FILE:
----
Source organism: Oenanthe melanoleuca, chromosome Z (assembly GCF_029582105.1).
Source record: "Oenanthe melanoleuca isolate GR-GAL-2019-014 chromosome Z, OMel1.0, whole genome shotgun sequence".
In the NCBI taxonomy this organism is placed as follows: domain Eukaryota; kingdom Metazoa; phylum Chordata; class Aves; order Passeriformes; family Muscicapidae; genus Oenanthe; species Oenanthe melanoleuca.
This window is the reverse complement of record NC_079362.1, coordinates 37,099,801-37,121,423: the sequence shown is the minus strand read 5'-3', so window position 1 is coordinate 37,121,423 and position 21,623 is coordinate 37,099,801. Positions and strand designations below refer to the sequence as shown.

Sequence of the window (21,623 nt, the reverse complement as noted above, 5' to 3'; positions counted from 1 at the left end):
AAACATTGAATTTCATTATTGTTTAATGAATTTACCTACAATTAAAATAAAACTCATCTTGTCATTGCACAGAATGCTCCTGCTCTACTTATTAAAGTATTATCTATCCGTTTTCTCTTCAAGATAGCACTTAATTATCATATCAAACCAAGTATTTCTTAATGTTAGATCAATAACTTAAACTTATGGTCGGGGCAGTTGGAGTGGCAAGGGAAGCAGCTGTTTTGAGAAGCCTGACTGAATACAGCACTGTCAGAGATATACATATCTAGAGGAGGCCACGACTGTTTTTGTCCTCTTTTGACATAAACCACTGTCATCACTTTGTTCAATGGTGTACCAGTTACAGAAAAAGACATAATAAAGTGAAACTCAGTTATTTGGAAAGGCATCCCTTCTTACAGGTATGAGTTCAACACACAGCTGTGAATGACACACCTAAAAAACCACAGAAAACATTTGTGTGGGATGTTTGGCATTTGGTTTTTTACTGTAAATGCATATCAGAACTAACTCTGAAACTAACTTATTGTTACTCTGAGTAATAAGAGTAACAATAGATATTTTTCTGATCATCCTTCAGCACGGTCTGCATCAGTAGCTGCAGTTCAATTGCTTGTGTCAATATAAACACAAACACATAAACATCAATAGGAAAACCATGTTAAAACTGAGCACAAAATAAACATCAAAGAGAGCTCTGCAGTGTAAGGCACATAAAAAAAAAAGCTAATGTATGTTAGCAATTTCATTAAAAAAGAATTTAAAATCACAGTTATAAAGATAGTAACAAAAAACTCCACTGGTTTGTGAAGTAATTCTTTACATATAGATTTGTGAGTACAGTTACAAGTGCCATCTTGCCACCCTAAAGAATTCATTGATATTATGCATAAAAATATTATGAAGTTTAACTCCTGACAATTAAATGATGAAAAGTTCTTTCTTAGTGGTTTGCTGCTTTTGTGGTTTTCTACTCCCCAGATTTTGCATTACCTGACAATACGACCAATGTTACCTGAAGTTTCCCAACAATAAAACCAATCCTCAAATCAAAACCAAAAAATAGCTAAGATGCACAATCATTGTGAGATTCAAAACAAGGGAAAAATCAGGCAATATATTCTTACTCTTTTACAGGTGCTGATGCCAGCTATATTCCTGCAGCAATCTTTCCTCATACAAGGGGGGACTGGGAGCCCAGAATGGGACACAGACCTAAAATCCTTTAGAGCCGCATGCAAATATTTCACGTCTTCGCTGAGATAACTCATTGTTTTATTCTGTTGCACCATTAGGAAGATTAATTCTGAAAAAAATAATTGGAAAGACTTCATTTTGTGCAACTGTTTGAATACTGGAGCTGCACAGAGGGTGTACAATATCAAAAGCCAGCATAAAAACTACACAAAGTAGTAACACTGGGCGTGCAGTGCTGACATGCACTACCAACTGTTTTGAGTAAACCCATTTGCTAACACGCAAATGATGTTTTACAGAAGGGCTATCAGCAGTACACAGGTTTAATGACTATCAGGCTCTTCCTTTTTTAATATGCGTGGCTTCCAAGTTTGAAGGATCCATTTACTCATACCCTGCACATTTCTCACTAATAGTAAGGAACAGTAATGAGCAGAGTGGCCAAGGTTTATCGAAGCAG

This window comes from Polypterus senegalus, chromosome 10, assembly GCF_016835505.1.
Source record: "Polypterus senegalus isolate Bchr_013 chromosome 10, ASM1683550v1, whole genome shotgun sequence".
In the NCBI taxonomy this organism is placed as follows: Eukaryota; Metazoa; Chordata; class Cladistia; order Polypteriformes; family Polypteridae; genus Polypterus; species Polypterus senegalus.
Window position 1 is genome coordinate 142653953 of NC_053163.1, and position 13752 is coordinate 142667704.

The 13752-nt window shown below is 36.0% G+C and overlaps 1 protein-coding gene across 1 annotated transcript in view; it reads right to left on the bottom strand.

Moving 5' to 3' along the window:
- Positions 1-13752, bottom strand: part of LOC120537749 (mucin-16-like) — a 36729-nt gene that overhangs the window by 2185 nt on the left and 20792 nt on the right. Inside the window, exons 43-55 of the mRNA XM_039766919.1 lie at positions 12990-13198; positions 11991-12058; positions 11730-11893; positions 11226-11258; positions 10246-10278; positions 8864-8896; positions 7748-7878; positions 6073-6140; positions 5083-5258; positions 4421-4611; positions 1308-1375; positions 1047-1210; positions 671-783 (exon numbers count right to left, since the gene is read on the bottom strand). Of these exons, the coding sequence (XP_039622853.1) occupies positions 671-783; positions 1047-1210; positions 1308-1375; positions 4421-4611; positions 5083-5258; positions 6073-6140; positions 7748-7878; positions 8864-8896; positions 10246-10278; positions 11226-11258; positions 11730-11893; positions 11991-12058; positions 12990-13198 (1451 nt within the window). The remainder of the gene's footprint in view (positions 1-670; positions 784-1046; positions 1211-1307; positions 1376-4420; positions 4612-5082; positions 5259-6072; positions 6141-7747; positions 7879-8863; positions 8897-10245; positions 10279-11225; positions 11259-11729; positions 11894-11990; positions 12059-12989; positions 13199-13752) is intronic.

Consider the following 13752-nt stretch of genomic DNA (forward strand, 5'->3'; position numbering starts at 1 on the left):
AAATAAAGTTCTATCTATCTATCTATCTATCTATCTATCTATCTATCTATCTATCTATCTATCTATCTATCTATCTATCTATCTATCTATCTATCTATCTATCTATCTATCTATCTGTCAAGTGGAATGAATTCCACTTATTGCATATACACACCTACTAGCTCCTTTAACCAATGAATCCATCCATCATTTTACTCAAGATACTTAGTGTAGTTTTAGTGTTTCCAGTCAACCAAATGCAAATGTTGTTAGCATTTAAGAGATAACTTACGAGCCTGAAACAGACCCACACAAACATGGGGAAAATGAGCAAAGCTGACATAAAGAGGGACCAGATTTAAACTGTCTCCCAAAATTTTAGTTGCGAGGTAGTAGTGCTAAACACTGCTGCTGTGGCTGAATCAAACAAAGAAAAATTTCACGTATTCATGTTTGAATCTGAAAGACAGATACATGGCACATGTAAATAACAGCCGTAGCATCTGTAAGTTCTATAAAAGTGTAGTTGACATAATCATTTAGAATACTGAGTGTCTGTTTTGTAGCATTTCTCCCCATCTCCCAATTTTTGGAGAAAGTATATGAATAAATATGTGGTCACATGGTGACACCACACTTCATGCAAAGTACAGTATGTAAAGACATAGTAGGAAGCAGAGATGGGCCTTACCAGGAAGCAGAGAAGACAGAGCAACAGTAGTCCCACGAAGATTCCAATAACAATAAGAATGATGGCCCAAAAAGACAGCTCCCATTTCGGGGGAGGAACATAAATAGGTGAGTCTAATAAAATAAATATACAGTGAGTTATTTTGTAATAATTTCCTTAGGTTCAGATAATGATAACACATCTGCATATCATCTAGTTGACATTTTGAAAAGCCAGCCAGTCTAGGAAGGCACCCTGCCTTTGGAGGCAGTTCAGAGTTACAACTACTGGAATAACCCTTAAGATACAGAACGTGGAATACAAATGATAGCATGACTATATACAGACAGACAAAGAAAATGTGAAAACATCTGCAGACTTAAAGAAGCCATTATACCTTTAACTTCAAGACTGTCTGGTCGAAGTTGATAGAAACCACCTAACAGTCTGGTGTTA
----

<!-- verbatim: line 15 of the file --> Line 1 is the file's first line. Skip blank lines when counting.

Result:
AAATAAAGTTCTATCTATCTATCTATCTATCTATCTATCTATCTATCTATCTATCTATCTATCTATCTATCTATCTATCTATCTATCTATCTATCTATCTATCTATCTATCTATCTGTCAAGTGGAATGAATTCCACTTATTGCATATACACACCTACTAGCTCCTTTAACCAATGAATCCATCCATCATTTTACTCAAGATACTTAGTGTAGTTTTAGTGTTTCCAGTCAACCAAATGCAAATGTTGTTAGCATTTAAGAGATAACTTACGAGCCTGAAACAGACCCACACAAACATGGGGAAAATGAGCAAAGCTGACATAAAGAGGGACCAGATTTAAACTGTCTCCCAAAATTTTAGTTGCGAGGTAGTAGTGCTAAACACTGCTGCTGTGGCTGAATCAAACAAAGAAAAATTTCACGTATTCATGTTTGAATCTGAAAGACAGATACATGGCACATGTAAATAACAGCCGTAGCATCTGTAAGTTCTATAAAAGTGTAGTTGACATAATCATTTAGAATACTGAGTGTCTGTTTTGTAGCATTTCTCCCCATCTCCCAATTTTTGGAGAAAGTATATGAATAAATATGTGGTCACATGGTGACACCACACTTCATGCAAAGTACAGTATGTAAAGACATAGTAGGAAGCAGAGATGGGCCTTACCAGGAAGCAGAGAAGACAGAGCAACAGTAGTCCCACGAAGATTCCAATAACAATAAGAATGATGGCCCAAAAAGACAGCTCCCATTTCGGGGGAGGAACATAAATAGGTGAGTCTAATAAAATAAATATACAGTGAGTTATTTTGTAATAATTTCCTTAGGTTCAGATAATGATAACACATCTGCATATCATCTAGTTGACATTTTGAAAAGCCAGCCAGTCTAGGAAGGCACCCTGCCTTTGGAGGCAGTTCAGAGTTACAACTACTGGAATAACCCTTAAGATACAGAACGTGGAATACAAATGATAGCATGACTATATACAGACAGACAAAGAAAATGTGAAAACATCTGCAGACTTAAAGAAGCCATTATACCTTTAACTTCAAGACTGTCTGGTCGAAGTTGATAGAAACCACCTAACAGTCTGGTGTTA